The Pleasanton City Council is set to discuss giving final direction on the plans for redesigning and expanding the city's downtown parking lot on the former railroad property between Bernal Avenue and Abbie Street on Tuesday night.
City staff are looking for input from the council on their design concept -- which calls for adding 81 new stalls to the municipal lot, plus other renovations -- after the Bicycle, Pedestrian and Trails Committee recommended the council rework the plans to make the trail within the lot wider, likely by reducing the number of new parking spots.
"The proposed design maximizes parking, while providing a bicycle and pedestrian concrete walkway that at several pinch points are still the same width as the entire (Firehouse Arts Center) parking lot concrete trail, and complies with the 8-foot minimum width requirements as indicated in the Bicycle and Pedestrian Master Plan, but without the recommended 2-foot buffer on each side of the walkway," Steve Kirkpatrick, the city's director of engineering, said in his staff report to the council.
The city-owned lot on the south end of downtown, generally parallel to Main Street, currently contains 59 diagonal parking spaces in a dirt/gravel strip in the so-called transportation corridor -- former Southern Pacific Railroad right-of-way running through downtown that the city purchased from Alameda County in 2008 to increase parking and trail connectivity.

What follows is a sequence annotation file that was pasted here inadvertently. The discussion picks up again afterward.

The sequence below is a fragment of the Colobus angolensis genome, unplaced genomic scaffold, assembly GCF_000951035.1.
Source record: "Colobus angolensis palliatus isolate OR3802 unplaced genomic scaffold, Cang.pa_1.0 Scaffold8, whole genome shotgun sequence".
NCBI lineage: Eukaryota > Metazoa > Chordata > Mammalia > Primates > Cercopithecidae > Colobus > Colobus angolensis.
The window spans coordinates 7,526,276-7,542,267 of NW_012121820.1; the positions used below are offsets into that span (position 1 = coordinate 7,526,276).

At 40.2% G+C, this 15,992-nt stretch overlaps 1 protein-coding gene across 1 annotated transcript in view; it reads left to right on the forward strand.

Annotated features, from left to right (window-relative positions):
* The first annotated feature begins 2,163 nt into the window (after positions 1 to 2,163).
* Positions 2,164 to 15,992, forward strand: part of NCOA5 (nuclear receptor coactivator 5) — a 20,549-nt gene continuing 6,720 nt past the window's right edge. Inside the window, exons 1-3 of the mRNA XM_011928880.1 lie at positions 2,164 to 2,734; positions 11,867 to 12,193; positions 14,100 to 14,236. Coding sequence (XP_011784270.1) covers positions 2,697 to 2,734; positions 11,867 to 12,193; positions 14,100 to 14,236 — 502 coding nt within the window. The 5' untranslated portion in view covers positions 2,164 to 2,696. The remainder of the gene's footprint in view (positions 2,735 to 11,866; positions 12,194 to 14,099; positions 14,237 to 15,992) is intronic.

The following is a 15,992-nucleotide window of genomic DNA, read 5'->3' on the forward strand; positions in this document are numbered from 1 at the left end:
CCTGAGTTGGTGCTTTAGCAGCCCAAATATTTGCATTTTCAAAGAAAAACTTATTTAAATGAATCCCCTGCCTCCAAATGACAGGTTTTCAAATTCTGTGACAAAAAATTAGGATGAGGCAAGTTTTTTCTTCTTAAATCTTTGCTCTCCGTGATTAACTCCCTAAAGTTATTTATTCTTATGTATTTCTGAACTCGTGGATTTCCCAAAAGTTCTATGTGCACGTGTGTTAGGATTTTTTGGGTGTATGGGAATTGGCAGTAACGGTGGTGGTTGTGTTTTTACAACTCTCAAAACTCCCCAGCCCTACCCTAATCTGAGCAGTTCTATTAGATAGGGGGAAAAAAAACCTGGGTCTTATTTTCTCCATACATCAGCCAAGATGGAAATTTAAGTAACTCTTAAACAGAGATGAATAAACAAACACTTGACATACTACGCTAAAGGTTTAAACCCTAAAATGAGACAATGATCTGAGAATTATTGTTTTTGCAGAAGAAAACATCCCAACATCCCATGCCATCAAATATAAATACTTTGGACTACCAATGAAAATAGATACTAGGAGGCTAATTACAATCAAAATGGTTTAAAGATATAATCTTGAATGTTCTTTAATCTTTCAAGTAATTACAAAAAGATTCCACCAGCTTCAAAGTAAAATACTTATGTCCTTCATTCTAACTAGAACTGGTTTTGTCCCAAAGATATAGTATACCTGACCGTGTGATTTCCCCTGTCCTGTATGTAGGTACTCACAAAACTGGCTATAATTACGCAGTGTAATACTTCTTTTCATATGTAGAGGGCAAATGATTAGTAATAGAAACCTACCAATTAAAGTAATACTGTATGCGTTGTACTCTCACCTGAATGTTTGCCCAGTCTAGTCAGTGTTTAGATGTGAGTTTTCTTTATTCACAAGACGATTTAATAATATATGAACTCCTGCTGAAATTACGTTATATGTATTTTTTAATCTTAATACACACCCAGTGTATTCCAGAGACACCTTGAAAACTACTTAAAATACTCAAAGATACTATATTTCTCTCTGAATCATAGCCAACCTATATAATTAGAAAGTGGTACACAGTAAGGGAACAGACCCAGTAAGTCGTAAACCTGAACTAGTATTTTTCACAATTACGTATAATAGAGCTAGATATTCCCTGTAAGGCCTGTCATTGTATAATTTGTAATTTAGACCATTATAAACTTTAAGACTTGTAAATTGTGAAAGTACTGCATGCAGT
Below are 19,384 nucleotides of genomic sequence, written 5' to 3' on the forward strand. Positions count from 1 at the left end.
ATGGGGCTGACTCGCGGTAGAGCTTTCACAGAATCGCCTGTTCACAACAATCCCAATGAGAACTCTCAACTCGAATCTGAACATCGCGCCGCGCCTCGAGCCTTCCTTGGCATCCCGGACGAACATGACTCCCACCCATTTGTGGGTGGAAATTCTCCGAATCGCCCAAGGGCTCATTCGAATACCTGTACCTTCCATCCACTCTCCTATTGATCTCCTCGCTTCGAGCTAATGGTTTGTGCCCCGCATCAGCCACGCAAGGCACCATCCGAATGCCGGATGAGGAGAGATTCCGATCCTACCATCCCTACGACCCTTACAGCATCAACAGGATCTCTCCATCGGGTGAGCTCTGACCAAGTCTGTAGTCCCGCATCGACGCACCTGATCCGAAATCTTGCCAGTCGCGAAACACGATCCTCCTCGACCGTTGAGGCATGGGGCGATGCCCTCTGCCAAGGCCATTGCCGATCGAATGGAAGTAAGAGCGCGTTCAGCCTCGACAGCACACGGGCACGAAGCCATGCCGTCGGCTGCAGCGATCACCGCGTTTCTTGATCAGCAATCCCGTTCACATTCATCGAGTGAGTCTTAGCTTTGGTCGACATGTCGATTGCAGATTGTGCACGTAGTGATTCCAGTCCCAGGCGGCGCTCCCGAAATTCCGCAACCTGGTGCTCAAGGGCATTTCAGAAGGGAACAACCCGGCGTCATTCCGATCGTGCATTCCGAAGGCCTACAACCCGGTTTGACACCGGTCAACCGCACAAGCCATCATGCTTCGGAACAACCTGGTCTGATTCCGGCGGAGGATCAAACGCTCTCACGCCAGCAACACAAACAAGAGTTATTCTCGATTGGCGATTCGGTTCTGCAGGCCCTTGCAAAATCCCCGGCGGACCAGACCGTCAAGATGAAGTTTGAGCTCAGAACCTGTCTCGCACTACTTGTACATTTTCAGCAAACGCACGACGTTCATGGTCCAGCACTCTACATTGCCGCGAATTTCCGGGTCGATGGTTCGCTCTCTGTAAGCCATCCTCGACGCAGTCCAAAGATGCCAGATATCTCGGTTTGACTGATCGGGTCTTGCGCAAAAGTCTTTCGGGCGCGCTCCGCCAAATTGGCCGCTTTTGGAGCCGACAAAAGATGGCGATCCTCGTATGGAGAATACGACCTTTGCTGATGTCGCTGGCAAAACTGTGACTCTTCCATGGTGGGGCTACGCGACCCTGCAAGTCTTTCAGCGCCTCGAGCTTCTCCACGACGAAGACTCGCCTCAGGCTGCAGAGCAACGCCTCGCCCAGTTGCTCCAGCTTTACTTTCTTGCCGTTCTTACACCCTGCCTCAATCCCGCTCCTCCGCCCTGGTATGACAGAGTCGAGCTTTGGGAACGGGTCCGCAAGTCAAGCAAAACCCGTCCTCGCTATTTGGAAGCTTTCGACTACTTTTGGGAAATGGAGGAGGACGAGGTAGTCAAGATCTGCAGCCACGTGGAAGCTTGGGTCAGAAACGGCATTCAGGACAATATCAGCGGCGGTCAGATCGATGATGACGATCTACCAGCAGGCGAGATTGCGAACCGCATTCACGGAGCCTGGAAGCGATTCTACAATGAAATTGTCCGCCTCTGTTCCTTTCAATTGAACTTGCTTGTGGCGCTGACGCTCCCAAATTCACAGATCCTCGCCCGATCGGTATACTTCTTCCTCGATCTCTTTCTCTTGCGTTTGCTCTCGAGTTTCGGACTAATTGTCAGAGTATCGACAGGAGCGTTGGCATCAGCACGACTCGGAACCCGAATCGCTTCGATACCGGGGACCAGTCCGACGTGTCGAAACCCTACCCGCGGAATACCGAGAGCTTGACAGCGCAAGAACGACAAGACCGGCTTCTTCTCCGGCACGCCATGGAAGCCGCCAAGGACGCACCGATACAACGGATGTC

The council in 2017, as part of prioritizing more public parking throughout downtown, supported a proposed project to redesign the Bernal-to-Abbie section of the transportation corridor to create a lot more similar to the Firehouse Arts Center parking lot that was also built in the old railroad corridor.
City officials have allocated $3.2 million for the project, and city staff and contractor HMH Engineers are ready with partial designs (known as "65% complete plans").
Their plans call for creating a two-way drive aisle, a 90-degree parking configuration on each side, a concrete walkway and landscaping improvements while creating a total of 140 parking spots.